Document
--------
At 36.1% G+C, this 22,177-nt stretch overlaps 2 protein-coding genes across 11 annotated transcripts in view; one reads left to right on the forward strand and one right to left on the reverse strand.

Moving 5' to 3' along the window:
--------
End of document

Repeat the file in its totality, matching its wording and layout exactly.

At 36.1% G+C, this 22,177-nt stretch overlaps 2 protein-coding genes across 11 annotated transcripts in view; one reads left to right on the forward strand and one right to left on the reverse strand.

Moving 5' to 3' along the window: